DOJ Continues Pace of Healthcare Fraud False Claims Act Prosecutions

False Claims Act prosecutions continue against healthcare executives, physicians and professionals.  Last year, DOJ recovered over $5.6 billion in FCA enforcement. DOJ expects total recoveries to increase in 2022.  Over 95 percent of False Claims Act prosecutions involved healthcare fraud and kickbacks. 

Two Doctors and Eight Others Indicted for Healthcare Kickbacks

In a recent prosecution in the Northern District of Texas, DOJ announced the indictment of ten individuals, including two physicians, in a $300 million healthcare fraud scheme. In the 26-count indictment, the defendants were charged with healthcare fraud conspiracy, conspiracy to pay and receive healthcare kickbacks, paying illegal kickbacks and soliciting kickbacks.

The Indictment alleges that the founders of three lab companies, including Unified Laboratory Services, Spectrum Diagnostic Laboratory and Reliable Labs, paid kickbacks to induce medical professionals to order medically unnecessary lab tests, which they then billed to Medicare and other federal healthcare programs.

Two physicians and a nurse practitioner accepted the bribes and order millions of dollars of unnecessary and fraudulent tests.  Two of the lab companies disguised the kickbacks as payments for medical advisory services, salary offsets, lease payments and marketing commissions.

The lab companies worked through marketing companies to pay doctors hundreds of thousands of dollars for “advisory services” which were never performed in return for lab test patient referrals. The marketing companies also paid portions of the doctors’ staff salaries and a part of their office leases, which was conditioned on the number of lab tests they referred each month.  In some cases, the marketers made direct payments to the physician’s spouse.

In another part of the scheme, the founder of Spectrum and unified labs, convinced the co-founders of Reliable to convert Reliable into a physician-owned laboratory.  Reliable offered physicians ownership opportunities contingent on the physicians meeting daily patient referral numbers.  In some case, the marketers advanced such kickbacks to ensure that the physicians did not refer patients to other labs.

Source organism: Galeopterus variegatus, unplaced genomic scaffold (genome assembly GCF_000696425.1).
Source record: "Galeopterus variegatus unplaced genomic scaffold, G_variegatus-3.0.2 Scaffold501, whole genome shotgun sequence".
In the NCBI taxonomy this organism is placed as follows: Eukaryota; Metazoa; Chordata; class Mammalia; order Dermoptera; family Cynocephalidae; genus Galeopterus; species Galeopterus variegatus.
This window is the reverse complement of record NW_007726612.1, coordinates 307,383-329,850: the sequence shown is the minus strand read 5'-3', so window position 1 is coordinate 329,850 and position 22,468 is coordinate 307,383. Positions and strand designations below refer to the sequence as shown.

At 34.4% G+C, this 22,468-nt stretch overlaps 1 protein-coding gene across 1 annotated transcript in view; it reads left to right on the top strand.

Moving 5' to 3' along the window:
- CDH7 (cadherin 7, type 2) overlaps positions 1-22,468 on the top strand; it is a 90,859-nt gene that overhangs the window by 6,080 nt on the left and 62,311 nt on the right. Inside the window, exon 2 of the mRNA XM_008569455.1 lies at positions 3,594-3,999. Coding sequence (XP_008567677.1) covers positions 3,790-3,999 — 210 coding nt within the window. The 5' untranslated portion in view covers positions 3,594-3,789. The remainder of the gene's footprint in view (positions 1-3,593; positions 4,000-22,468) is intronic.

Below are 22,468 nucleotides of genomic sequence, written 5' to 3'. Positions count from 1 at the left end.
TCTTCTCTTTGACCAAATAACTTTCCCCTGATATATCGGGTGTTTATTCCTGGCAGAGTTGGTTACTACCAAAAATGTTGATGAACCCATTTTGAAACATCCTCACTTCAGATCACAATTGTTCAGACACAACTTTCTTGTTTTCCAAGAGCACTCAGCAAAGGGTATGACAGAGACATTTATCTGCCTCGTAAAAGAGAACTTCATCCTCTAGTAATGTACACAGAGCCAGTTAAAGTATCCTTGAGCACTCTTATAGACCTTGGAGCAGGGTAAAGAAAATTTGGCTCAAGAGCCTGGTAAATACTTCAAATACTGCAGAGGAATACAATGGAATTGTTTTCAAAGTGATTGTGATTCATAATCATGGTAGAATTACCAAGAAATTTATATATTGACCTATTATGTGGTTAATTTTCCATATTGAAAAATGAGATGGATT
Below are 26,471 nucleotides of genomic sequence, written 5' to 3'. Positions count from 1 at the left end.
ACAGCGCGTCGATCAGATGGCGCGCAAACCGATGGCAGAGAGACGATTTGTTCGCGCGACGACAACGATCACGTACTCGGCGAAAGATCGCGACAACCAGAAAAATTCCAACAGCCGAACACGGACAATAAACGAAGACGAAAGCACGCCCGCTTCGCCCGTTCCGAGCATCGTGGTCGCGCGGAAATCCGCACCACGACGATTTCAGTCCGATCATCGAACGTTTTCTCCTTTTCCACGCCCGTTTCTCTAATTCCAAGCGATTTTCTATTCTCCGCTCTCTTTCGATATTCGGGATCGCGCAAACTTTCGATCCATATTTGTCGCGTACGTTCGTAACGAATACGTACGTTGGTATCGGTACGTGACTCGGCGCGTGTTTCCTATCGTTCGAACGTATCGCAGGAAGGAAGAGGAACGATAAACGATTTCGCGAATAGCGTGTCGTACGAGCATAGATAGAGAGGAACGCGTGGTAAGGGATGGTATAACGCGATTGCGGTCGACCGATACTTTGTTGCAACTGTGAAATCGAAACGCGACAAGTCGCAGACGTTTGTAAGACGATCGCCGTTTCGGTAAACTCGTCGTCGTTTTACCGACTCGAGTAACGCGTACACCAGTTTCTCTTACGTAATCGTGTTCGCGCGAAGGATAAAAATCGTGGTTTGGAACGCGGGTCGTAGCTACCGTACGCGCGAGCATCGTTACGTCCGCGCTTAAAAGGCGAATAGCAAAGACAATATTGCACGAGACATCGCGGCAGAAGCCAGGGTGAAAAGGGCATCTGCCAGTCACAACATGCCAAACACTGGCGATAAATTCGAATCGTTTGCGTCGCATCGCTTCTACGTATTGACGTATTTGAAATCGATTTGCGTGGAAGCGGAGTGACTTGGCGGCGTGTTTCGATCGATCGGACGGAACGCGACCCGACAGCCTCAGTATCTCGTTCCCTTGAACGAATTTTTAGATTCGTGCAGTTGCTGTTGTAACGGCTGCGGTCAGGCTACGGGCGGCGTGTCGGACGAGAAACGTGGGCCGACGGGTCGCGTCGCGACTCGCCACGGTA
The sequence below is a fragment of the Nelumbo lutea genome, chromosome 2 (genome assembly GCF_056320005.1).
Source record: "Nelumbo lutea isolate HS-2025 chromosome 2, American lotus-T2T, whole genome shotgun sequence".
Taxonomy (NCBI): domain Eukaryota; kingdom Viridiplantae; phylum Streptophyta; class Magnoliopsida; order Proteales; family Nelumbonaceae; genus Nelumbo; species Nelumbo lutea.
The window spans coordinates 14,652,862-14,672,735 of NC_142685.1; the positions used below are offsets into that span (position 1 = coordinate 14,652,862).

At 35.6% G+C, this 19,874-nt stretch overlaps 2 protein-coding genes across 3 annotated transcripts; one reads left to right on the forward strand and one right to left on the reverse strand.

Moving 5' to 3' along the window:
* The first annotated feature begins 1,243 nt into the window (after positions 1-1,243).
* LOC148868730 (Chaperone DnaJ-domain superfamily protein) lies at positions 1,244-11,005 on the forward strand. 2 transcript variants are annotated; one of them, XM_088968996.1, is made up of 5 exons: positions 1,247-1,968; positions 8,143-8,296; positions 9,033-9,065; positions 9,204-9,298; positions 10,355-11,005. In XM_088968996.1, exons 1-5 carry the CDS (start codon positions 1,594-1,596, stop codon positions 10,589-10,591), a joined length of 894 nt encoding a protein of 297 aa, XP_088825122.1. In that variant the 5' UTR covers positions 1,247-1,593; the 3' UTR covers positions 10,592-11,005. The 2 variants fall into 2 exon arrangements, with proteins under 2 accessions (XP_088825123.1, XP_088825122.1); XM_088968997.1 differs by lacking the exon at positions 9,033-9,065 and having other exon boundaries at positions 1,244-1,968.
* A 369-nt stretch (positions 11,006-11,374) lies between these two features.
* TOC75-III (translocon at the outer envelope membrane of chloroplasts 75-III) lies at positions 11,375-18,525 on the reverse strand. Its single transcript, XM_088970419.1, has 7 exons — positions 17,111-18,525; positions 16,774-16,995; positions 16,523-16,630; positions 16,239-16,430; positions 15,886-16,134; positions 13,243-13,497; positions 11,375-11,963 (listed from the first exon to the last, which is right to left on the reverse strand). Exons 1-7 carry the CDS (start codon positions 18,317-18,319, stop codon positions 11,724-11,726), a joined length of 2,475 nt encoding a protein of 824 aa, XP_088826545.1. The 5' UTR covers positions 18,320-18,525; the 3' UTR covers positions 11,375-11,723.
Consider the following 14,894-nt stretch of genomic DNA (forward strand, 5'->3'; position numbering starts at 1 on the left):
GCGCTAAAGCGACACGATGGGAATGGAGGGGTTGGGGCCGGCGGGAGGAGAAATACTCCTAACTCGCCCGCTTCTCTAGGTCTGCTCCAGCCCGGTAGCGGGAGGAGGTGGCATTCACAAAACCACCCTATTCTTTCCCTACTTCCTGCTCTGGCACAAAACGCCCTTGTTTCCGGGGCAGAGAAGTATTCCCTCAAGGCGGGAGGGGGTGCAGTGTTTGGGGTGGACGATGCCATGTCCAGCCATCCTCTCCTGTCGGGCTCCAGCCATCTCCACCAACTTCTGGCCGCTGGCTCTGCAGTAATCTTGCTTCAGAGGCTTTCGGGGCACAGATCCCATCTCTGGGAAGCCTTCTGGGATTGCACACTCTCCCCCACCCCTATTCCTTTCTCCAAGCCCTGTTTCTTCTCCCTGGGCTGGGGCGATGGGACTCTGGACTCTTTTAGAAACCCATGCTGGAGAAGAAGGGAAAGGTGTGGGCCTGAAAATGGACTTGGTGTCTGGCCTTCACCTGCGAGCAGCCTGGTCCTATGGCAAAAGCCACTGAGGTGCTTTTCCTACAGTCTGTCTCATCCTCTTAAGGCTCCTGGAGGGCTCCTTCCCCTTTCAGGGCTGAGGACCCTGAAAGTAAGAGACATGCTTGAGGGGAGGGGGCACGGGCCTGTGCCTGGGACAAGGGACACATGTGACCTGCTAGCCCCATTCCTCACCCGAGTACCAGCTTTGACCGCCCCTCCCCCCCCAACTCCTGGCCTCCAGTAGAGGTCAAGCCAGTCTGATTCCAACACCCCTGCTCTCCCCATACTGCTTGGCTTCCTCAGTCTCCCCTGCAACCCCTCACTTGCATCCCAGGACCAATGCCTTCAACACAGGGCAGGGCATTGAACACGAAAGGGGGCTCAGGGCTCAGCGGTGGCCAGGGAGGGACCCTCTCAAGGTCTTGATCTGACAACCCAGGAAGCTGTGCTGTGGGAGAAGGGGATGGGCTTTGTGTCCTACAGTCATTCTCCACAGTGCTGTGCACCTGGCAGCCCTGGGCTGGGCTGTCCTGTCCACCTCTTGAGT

As alleged in the Indictment, the three laboratories controlled by the defendants submitted more than $300 million in billing by federal healthcare programs.  The two physicians charged in the indictment received more than $400,000  and $300,000, respectively, in kickbacks.

The ten individuals indicted as part of the healthcare kickbacks and fraud scheme include two physicians, three owners of two of the laboratories, the chief operating officer for two of the laboratory companies, three individuals from the marketing agencies, and one nurse practitioner.

Seven Doctors and a Hospital CEO Pay $1.1 Million to Settle Kickback Case

Seven Texas doctors and a hospital CEO agreed to pay $1.1 million to resolve Anti-Kickback and Stark Law charges.  The defendants agreed to cooperate with ongoing and related investigations of fraud.  The hospital CEO agreed to a 3-year exclusion from participating in any federal healthcare programs. 

The settlement resolved charges against seven Texas doctors surrounding illegal remuneration from eight management service organizations (MSOs) in exchange for ordering laboratory tests from Little River Healthcare, True Health Diagnostics, and Boston Heart Diagnostics Corporation.  Little River funded the illegal remunerations to the physicians based on volume-based commissions that were paid to independent contract recruiters who used MSOs to pay numerous doctors for their referrals.  The MSO payments to the doctors were disguised as investment returns but in fact were based on and given in exchange for the doctors’ referrals.  The seven Texas doctors are cooperating with the ongoing prosecution and continuing investigation.

The CEO of Stamford Health reached a separate settlement. The CEO was approached by representatives of True Health and a partner company, who proposed a billing arrangement for laboratory services by which the hospital could profit.  Under the proposal, Stamford Health coordinated with True Health and Boston Heart representatives and paid volume-based commissions to independent contractor recruiters, who used MSOs to make payments to doctors that were disguised as investment returns but were actually payments for patient referrals. The CEO agreed to pay a penalty of $50,000 and to be excluded from federal healthcare programs for three years.

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